Long story short, I got home, having realised that this wasn't just another mundane aftershock. I was freaking out. I was dreading the future. I had no idea how we would get through this time. We were in survival mode again. No power, no water, no sewerage, nothing. And the house was an absolute mess.

The kitchen:

The dining room:

The bookshelf (this is also the entrances to my bedroom and my brother's, which are identical):

Then the lounge. Before I show you the picture, there's a story behind this one that I need to tell you. In the midst of darkness and destruction and devastation, there was one funny thing.

Twenty years ago when my parents got married, they were given a beautiful blue vase. Mum never got it out until two years ago, because she was afraid that with three boys (playfights, playing cricket inside, etc) it would never survive. So she put the vase on top of the big TV cabinet next to the radio speakers.

When the 4 September Earthquake struck, the speakers fell off, DVDs tumbled from their places, and it was a mess.

But the blue vase survived. Somehow.

There it was, just sitting there. Sitting there, still on the cabinet.

When Tuesday's earthquake hit, I came home to the strangest sight. The cabinet was on a lean, kept upright only by the cords from the DVD and video players that were plugged into the wall. The speakers were down and the TV had face-planted. Guess what happened to the vase.

No one touched it. From the top of the cabinet (not even in the photo), that is how it landed.

Earthquake: 0
Blue Vase: 2

*     *     *

But anyway, to the people of Christchurch: kia kaha. Be strong.

We'll get through this.

Friday, February 18, 2011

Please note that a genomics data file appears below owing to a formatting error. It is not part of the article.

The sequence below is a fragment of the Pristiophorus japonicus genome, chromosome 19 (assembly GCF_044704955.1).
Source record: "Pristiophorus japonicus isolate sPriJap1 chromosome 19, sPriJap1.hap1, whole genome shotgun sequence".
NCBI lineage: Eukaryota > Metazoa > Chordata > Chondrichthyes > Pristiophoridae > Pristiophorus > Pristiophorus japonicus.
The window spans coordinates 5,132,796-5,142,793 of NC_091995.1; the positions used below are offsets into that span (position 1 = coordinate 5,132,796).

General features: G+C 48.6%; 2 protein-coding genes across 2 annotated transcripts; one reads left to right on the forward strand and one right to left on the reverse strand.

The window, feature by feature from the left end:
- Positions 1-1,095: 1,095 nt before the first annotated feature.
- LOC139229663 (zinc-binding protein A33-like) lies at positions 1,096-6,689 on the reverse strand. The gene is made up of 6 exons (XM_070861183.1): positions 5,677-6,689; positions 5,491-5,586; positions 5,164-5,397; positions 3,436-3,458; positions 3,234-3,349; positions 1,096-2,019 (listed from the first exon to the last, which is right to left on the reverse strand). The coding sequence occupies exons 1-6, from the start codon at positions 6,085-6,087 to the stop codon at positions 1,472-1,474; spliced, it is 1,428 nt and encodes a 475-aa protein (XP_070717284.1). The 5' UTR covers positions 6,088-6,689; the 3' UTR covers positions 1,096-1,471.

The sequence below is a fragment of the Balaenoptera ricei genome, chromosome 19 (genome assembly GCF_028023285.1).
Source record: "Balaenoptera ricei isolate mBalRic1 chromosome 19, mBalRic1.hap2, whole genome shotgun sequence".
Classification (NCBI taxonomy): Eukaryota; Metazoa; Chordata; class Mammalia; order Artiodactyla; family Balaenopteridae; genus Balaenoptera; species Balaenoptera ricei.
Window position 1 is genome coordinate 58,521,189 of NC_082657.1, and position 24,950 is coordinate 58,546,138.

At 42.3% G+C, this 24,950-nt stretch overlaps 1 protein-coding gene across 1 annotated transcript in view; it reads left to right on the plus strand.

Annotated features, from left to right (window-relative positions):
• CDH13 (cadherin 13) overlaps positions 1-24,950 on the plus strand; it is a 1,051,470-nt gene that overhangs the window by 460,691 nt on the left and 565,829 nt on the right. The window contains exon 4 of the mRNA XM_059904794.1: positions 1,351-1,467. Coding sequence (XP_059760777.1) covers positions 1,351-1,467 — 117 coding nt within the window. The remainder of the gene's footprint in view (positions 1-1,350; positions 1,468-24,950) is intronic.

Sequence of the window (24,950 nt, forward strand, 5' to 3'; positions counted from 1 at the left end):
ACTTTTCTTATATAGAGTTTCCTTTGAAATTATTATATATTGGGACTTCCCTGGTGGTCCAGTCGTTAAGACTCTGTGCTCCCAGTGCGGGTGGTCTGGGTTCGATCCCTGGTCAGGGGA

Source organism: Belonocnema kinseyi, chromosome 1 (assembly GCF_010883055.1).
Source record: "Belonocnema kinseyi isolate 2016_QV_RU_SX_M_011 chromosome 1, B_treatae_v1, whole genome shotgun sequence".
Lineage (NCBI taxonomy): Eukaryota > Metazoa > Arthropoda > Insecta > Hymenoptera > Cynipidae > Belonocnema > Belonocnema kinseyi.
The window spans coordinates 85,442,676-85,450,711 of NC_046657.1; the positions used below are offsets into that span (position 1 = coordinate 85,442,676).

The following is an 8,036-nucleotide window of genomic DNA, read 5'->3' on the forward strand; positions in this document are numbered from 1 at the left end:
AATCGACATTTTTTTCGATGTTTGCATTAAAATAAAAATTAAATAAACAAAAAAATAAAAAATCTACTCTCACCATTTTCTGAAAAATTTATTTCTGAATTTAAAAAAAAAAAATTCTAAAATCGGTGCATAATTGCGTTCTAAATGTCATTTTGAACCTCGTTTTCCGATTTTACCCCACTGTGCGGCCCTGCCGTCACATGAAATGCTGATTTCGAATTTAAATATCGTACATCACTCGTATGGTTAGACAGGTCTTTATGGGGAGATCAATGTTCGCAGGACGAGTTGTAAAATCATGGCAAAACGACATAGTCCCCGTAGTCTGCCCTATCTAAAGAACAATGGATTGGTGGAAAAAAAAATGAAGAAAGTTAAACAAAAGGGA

A Valentine's Story

As most of you will know, Valentine's Day was on Monday. And to celebrate the occasion, I thought I'd tell a story. It goes a little like this:

When I was only three and in kindergarten, I fell head-over-heels for this girl. I don't even remember her name (I'll just call her Jess), but she was the prettiest girl my young eyes had ever seen. So, one day at kindergarten, my buddies and I were just chilling and doing nothing much, drawing pictures or playing in the sandpit or doing whatever it is that three-year-olds do.

Then Jess came up to me and asked if I wanted to play with her. Here was me at this point:

I had played with her before, but this time it would be different. Being the intelligent little guy that I was, I had a plan.

The game we were going to play was one that involved her being my mum (if I remember correctly). And so while she went outside with the others, I rushed to the nearest table, grabbed some paper and a crayon and wrote "I love you Mum". Subtle and smooth - it was genius. (Don't ask me how I knew how to write that as a three-year-old.)

So, I went to join the others. After a while, I slipped my note to Jess. I expected her to smile, or at least say thanks or something.

But no.

Jess took one look at it, scowled, screwed it up and threw it to the ground. You can guess what I did.

And yes, I cried with my eyes open. And so, in my hour of darkness, when all seemed lost and I was crying my head off in front of Jess, I flung my arms around my kindergarten teacher and uttered my famous three-year-old line (and I'll end with this, because it is so intensely insightful that you will probably burst into flames):

"A girl's brain goes round and round and doesn't know what it's doing." Wow. SO INTENSE.

Monday, February 14, 2011

Poet Nick!

Hey! Ok, so my first post was going to be kind of an introduction to me, but I figured that you probably already know me. If you don't, my name is Nick. I am fourteen, I'm a writer and I'm a Christian. Anyway.

Instead of talking about me all day, I thought I'd discuss something a little more interesting.

I write poems, and the other day my dad mentioned that my poems seemed like they were written by someone a lot older than myself, because they reflected on life freakishly well. So, while in real life I am like this:

Apparently, in my poems, I am more like this:

And I'm also wordy. Really wordy. I use long words, short words, exquisite words, and I screw around with the English word order.

And I love it. It's great fun.

I don't care that people that some people critise or call me sensationalist. I don't even care that they get the lines and words wrong when they critise. Because you know what those people look like to me? Like this:

However, since it doesn't happen that much anymore, I shall forgive and forget. Because at the end of the days, kiddies, forgiveness is what it's all about. It's one of the strongest character traits in the world.

Should I write a poem on that?